Article

Your First Mead

Once you have the basic concept of making wine, be it from a kit, juice or fresh fruit, you can easily make other fermented beverages, including mead. Try using some of your new fermenting skills to make a tasty alternative to wine.

Ingredients and equipment

Mead is a fermented solution of honey and water, which can be either sparkling or still, sweet or dry. You will need to find a source of high-quality honey to ensure the best finished mead. Most supermarkets or food cooperatives stock at least two or more varieties of honey, or you can find a local producer. Keep in mind that you will need a large amount — for instance, a 5-gallon (19-L) batch can call for somewhere around 15 pounds (6.8 kg) of honey.

Many — in fact most — meadmakers add yeast nutrients to mead to ensure a complete fermentation as honey alone doesn’t have all of the nutrients needed for the yeast to work as well as it should. For the best results, choose a complete yeast nutrient for constant, thorough fermentation rather than just DAP (diammonium phosphate), which will cause the yeast to rapidly reproduce, but may exhaust that process and start producing undesirable compounds. You can also use a different nutrient in conjunction with DAP, such as GoFerm. Just like in winemaking you can use Campden tablets or potassium metabisulfite solution before pitching the yeast to lower the chances of contamination by killing wild yeast that are present in unpasteurized honey or must.

Most commercial yeast manufacturers carry a variety of yeast strains for making mead. For example, White Labs carries WLP720 Sweet Mead/Wine and Wyeast carries 4184 Sweet Mead and 4632 Dry Mead. You can also use some strains of winemaking yeasts, such as Champagne yeast (see some suggestions in “Tips from the Pros” on page 14). Your best bet is to start with a good recipe that lists a specific yeast strain or ask someone you know who makes a mead that you like to drink what they prefer to use.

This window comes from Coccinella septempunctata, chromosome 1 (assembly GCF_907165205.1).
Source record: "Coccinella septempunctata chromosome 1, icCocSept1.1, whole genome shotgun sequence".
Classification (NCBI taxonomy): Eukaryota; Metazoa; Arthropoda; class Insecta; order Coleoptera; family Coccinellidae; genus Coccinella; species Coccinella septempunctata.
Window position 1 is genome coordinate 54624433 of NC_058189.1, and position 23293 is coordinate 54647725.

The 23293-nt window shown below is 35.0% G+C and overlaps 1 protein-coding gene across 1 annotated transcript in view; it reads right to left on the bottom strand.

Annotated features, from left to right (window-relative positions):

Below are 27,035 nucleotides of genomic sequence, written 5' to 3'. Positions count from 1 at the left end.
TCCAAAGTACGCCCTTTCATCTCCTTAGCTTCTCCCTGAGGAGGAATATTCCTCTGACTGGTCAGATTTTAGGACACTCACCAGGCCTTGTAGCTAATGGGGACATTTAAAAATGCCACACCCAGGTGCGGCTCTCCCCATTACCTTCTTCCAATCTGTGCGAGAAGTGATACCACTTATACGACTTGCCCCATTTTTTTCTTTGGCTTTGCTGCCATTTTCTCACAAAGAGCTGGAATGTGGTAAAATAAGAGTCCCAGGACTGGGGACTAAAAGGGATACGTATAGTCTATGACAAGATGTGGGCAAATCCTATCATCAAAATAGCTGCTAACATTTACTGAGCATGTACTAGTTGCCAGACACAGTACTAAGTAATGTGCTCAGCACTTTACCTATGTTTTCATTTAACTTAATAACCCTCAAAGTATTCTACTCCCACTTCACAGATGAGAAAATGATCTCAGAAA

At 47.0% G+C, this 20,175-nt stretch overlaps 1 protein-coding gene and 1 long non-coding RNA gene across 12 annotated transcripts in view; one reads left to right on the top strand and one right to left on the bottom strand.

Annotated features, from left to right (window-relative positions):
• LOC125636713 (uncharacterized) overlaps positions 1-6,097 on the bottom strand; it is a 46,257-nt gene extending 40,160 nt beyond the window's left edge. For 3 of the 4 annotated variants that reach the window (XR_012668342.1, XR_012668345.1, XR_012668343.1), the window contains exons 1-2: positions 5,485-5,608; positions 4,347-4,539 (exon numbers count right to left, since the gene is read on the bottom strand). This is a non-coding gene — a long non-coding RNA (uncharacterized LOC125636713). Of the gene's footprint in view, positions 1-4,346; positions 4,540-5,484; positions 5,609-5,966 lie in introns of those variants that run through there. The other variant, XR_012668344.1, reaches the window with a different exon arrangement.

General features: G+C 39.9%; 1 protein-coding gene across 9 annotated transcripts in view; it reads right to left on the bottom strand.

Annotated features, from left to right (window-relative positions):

Making mead requires most of the same basic equipment as home winemaking: a properly-sized fermenter that will accommodate a full batch of mead and has a wide enough mouth to allow you sufficient access to stir, a stainless steel or non-reactive spoon for stirring, a secondary fermenter — a glass or PET (polyethylene terephthalate) carboy is best — with an airlock, thermometer, racking cane, bottles and cleaning/sanitizing chemicals.

Techniques

The first step of any mead recipe will be combining the honey with water by simply dissolving the honey in the proper amount of water and stirring.

Once the honey and water are combined, add potassium metabisulfite or Campden tablets depending on the recipe and manufacturer’s recommendations and let unfermented mead sit overnight in a loosely covered container before pitching the yeast.

The next day, you can pitch the yeast. Mead can take a long time to fully ferment — as long as two or three months in the primary and six or more months in the secondary fermenter. Because of this longer fermentation, it is a good idea to use a yeast starter to be sure you have a big, healthy population of yeast cells right from the beginning.

Once the fermentation takes off, be sure to keep the temperature of the mead constant according to what the recipe and yeast strain manufacturer recommends. The yeast activity can cause the temperature to rise, which will create undesirable fusel alcohols. Be vigilant, keep the temperature low and be patient for the best results. Once the fermentation is finished, you can clarify it by bulk aging in the secondary fermenter until it clears or with a fining agent such as Sparkolloid and bottle.